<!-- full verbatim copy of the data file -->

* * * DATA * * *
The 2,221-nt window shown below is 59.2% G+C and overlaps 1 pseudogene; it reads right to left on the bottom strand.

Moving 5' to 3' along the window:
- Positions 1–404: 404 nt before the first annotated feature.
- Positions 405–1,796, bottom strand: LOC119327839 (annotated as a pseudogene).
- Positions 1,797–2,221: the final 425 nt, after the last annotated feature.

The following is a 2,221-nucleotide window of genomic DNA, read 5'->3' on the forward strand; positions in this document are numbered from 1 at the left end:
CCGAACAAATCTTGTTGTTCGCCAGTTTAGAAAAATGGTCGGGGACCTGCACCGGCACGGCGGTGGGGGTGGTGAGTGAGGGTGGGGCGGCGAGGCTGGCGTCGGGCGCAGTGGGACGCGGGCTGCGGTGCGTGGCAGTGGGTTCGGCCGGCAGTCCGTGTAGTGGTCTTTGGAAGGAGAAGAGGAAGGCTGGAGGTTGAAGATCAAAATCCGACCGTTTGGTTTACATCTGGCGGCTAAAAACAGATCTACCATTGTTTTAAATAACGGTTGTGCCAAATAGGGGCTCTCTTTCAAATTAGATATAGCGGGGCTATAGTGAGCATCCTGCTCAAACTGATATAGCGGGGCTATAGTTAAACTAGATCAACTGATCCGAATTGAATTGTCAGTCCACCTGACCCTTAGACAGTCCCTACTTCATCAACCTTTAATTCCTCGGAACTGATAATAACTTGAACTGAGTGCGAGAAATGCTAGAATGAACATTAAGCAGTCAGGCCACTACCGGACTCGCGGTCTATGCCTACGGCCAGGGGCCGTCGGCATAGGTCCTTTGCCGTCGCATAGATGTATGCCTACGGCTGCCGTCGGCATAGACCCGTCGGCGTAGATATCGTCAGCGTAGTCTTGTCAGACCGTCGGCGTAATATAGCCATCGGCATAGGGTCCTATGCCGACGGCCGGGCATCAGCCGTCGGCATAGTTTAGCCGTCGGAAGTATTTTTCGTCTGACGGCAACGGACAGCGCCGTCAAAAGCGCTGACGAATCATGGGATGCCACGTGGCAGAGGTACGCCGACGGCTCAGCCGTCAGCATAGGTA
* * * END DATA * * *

The 2,221-nt window shown below is 59.2% G+C and overlaps 1 pseudogene; it reads right to left on the bottom strand.

Moving 5' to 3' along the window:
- Positions 1–404: 404 nt before the first annotated feature.
- Positions 405–1,796, bottom strand: LOC119327839 (annotated as a pseudogene).
- Positions 1,797–2,221: the final 425 nt, after the last annotated feature.

The following is a 2,221-nucleotide window of genomic DNA, read 5'->3' on the forward strand; positions in this document are numbered from 1 at the left end:
CCGAACAAATCTTGTTGTTCGCCAGTTTAGAAAAATGGTCGGGGACCTGCACCGGCACGGCGGTGGGGGTGGTGAGTGAGGGTGGGGCGGCGAGGCTGGCGTCGGGCGCAGTGGGACGCGGGCTGCGGTGCGTGGCAGTGGGTTCGGCCGGCAGTCCGTGTAGTGGTCTTTGGAAGGAGAAGAGGAAGGCTGGAGGTTGAAGATCAAAATCCGACCGTTTGGTTTACATCTGGCGGCTAAAAACAGATCTACCATTGTTTTAAATAACGGTTGTGCCAAATAGGGGCTCTCTTTCAAATTAGATATAGCGGGGCTATAGTGAGCATCCTGCTCAAACTGATATAGCGGGGCTATAGTTAAACTAGATCAACTGATCCGAATTGAATTGTCAGTCCACCTGACCCTTAGACAGTCCCTACTTCATCAACCTTTAATTCCTCGGAACTGATAATAACTTGAACTGAGTGCGAGAAATGCTAGAATGAACATTAAGCAGTCAGGCCACTACCGGACTCGCGGTCTATGCCTACGGCCAGGGGCCGTCGGCATAGGTCCTTTGCCGTCGCATAGATGTATGCCTACGGCTGCCGTCGGCATAGACCCGTCGGCGTAGATATCGTCAGCGTAGTCTTGTCAGACCGTCGGCGTAATATAGCCATCGGCATAGGGTCCTATGCCGACGGCCGGGCATCAGCCGTCGGCATAGTTTAGCCGTCGGAAGTATTTTTCGTCTGACGGCAACGGACAGCGCCGTCAAAAGCGCTGACGAATCATGGGATGCCACGTGGCAGAGGTACGCCGACGGCTCAGCCGTCAGCATAGGTA